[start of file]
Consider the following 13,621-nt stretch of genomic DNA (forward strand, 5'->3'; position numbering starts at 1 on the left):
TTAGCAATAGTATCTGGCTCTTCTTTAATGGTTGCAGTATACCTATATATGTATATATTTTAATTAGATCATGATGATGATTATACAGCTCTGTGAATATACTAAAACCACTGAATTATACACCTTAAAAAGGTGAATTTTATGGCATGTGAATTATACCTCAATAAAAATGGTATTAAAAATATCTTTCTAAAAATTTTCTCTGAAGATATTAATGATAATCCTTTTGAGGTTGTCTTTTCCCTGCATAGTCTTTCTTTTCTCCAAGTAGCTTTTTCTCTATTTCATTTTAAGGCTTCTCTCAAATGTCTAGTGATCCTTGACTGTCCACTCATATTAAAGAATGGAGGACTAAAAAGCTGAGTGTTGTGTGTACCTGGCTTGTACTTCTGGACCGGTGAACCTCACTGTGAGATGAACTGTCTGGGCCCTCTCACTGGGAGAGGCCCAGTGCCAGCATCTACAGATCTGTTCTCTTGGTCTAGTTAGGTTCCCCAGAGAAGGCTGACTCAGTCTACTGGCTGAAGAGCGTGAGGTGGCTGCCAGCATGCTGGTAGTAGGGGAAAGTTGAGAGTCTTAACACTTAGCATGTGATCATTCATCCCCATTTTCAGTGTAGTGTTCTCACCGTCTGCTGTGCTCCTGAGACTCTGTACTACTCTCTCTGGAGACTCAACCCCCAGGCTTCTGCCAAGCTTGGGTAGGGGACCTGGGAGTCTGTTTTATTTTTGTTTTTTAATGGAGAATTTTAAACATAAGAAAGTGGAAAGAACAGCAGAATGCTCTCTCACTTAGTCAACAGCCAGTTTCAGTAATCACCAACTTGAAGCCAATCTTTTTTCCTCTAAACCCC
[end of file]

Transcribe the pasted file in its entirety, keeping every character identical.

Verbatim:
Consider the following 13,621-nt stretch of genomic DNA (forward strand, 5'->3'; position numbering starts at 1 on the left):
TTAGCAATAGTATCTGGCTCTTCTTTAATGGTTGCAGTATACCTATATATGTATATATTTTAATTAGATCATGATGATGATTATACAGCTCTGTGAATATACTAAAACCACTGAATTATACACCTTAAAAAGGTGAATTTTATGGCATGTGAATTATACCTCAATAAAAATGGTATTAAAAATATCTTTCTAAAAATTTTCTCTGAAGATATTAATGATAATCCTTTTGAGGTTGTCTTTTCCCTGCATAGTCTTTCTTTTCTCCAAGTAGCTTTTTCTCTATTTCATTTTAAGGCTTCTCTCAAATGTCTAGTGATCCTTGACTGTCCACTCATATTAAAGAATGGAGGACTAAAAAGCTGAGTGTTGTGTGTACCTGGCTTGTACTTCTGGACCGGTGAACCTCACTGTGAGATGAACTGTCTGGGCCCTCTCACTGGGAGAGGCCCAGTGCCAGCATCTACAGATCTGTTCTCTTGGTCTAGTTAGGTTCCCCAGAGAAGGCTGACTCAGTCTACTGGCTGAAGAGCGTGAGGTGGCTGCCAGCATGCTGGTAGTAGGGGAAAGTTGAGAGTCTTAACACTTAGCATGTGATCATTCATCCCCATTTTCAGTGTAGTGTTCTCACCGTCTGCTGTGCTCCTGAGACTCTGTACTACTCTCTCTGGAGACTCAACCCCCAGGCTTCTGCCAAGCTTGGGTAGGGGACCTGGGAGTCTGTTTTATTTTTGTTTTTTAATGGAGAATTTTAAACATAAGAAAGTGGAAAGAACAGCAGAATGCTCTCTCACTTAGTCAACAGCCAGTTTCAGTAATCACCAACTTGAAGCCAATCTTTTTTCCTCTAAACCCC